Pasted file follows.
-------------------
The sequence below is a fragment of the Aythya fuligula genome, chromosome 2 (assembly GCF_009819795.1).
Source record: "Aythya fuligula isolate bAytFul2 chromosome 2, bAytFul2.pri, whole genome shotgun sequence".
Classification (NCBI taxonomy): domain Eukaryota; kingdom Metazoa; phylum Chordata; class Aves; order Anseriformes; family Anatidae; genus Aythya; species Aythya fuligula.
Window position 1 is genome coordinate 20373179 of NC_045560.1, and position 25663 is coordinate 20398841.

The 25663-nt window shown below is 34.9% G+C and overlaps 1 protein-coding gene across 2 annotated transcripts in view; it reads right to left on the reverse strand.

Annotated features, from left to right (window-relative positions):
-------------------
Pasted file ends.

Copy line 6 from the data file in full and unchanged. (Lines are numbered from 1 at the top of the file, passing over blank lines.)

Annotated features, from left to right (window-relative positions):